At a push, I know two Purson songs. And when you go see a band you have no investment in, sometimes it makes for some of the best live music experiences you’ll have. You get to make your own opinion of the band in the best setting possible, completely free from outside influence. As Purson rattled through their baker’s dozen setlist, they quickly grabbed my attention and didn’t let go.
Opening for Purson on this tour was Crosa Rosa, a young three-piece who seemed a bit downtrodden. Having one of those days where nothing goes right, it was obvious they were ready to unleash their frustration on their instruments. Full of punk angst with garage overtones, it feels like a bit of a mismatched bill given who their touring partners are. However, as the set continues, there’s a germ of psychedelic roughness lodged somewhere deep inside the music. Owing to their punk influence, songs aren’t overly long and are met with the due polite applause given to support acts.
There’s a hint of something catchy in “Little Leper” but for the most part of their section of the night, it doesn’t appeal to me. There’s a lot of distortion and effects going on and for the most part, it feels like it’s done just for the hell of it. The vocals are pretty damn muddy, a rare occurrence for Audio. However, their soundcheck was running late due to bad luck on their part and I can’t fault them for that or giving their all. I honestly think they just fall into the category of a band who aren’t my cup of tea.
Taking the stage just after nine, Rosalie Cunningham leads her band through a fuzzy and psychedelic set in front of a packed venue. It’s a chilled out atmosphere yet punctured with excitement to see something a bit different from a young band on the rise. Because that’s exactly what they are. Well, they’ve been around for a few years now but you get my point. It reminds me of seeing bluesier bands and there’s hints of that in the music.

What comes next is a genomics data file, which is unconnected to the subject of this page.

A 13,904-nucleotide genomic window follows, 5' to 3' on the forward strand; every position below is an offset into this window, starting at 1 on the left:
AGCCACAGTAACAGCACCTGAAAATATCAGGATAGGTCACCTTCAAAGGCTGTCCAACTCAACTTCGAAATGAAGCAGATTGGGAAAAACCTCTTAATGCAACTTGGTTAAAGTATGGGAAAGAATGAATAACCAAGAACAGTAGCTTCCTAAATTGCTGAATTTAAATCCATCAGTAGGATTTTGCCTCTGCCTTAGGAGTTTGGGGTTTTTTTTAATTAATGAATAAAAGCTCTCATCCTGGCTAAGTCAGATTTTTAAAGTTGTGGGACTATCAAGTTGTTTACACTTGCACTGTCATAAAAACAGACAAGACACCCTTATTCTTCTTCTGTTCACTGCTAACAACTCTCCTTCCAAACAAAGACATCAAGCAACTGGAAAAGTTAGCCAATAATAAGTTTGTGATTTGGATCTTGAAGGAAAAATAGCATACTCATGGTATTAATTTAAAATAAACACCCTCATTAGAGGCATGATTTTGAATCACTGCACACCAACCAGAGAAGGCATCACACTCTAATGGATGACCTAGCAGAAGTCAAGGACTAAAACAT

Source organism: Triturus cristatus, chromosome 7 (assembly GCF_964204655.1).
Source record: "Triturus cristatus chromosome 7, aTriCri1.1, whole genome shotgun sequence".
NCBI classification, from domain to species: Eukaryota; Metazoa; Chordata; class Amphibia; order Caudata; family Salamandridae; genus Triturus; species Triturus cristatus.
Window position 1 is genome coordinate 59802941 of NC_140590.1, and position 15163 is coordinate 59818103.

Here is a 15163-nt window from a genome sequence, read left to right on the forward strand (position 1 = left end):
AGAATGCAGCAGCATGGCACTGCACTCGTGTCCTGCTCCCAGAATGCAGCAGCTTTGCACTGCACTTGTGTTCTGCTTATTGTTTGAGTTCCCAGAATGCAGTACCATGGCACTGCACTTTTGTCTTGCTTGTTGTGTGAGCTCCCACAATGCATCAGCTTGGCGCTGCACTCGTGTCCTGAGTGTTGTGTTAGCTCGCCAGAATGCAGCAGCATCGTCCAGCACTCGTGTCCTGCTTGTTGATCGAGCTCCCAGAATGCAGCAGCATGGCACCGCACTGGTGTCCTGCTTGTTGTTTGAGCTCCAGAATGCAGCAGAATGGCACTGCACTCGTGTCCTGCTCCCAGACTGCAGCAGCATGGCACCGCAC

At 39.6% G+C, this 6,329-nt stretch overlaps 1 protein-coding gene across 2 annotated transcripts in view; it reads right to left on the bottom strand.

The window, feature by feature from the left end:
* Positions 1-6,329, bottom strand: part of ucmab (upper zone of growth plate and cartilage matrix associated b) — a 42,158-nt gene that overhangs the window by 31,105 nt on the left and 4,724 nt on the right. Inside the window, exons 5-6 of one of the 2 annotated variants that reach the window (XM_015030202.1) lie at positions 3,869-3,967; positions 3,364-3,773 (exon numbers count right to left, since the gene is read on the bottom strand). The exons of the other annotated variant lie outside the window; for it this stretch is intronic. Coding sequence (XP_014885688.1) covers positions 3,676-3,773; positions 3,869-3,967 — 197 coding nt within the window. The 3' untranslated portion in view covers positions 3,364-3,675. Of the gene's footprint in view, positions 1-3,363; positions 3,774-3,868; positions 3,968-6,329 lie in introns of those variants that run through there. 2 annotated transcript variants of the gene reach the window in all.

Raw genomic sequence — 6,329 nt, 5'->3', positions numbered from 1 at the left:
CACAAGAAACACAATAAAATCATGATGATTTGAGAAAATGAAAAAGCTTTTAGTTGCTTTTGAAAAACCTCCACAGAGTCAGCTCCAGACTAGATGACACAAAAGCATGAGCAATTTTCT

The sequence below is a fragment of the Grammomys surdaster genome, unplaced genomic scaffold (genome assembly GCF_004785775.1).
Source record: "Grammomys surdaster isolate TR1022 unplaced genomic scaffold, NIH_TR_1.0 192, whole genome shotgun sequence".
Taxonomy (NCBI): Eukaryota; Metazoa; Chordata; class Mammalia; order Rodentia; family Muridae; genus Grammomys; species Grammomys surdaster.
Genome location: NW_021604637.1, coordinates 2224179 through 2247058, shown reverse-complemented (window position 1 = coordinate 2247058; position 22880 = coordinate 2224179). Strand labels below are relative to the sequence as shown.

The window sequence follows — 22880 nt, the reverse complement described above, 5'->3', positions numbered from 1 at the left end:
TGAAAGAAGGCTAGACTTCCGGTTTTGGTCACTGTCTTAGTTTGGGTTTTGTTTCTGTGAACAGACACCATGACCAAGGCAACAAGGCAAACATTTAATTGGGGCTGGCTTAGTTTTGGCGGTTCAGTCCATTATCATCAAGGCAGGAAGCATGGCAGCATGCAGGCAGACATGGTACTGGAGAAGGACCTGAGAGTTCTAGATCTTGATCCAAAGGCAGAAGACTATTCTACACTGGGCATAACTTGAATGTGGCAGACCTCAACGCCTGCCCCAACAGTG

Psychedelic and prog isn’t my go-to on the rock spectrum but I’ll happily reach for something a bit different now and again. Most of the time, it’s rather refreshing and it’s certainly the case here. Rosalie manages to bring out the dark tones of a Gibson SG much akin to Tony Iommi; it must be something about the horn-topped body which lends itself to more devilish tunes. It’s during the early moments of their set she reaches for and subsequently blasts lungfuls of kazoo into the microphone. It’s a strange choice of weapon yet you don’t wish for something more obvious. Though if you’re playing kazoo, pretty much any instrument is more obvious.
Despite admitting to being under the weather, her voice holds well and she probably could have gotten away with not mentioning anything. I’d be keen to hear what she’s capable of when she’s at her best. Like Crosa Rosa’s, her vocals are a bit muddy and lost beneath the music at times. However, when her voice punches through, it’s much like the guitar she wields. It’s sultry yet laced with a hint of danger. It invites but it comes with a disclaimer that you’re held responsible for your own welfare.
Pulling the setlist from their debut album and the upcoming Desire’s Magic Theatre, the songs are welcomed by attentive ears, the older songs garnering the warmest response for obvious reasons. Given that virtually everything on the night with the exception of “Electric Landlady” (the obvious one) was new to me, it kept my attention for the hour or so they played. It was new and exciting and it makes me want to check out some more psychedelic and fuzzy bands. Provided it’s done right.
Like Rosalie’s vocals, Samuel Shove’s organ work is buried within the mix and at several points, even with straining my ears and mentally blocking out everything else, I couldn’t hear him. Due to my view, I couldn’t see him often and when I could, I’d marry his handwork with what my ears were experiencing and nothing. A shame as I’m sure on record it’s far better. Meanwhile we have Justin Smith’s robust bass lines delivered with energy and finesse, patrolling his area of the stage but there’s no trouble in hearing his efforts.
I’ll reiterate what I said at the beginning: discovering new bands in a live setting is the best way to do it. Delivering an incredibly polished performance, Purson challenged me to broaden my horizons and they managed to do so without much effort, such is the level of musicianship on show from the five-piece. With most of the tour having sold out by the night of the gig, it highlights that if the quality is there, people will faithfully turn out for a band.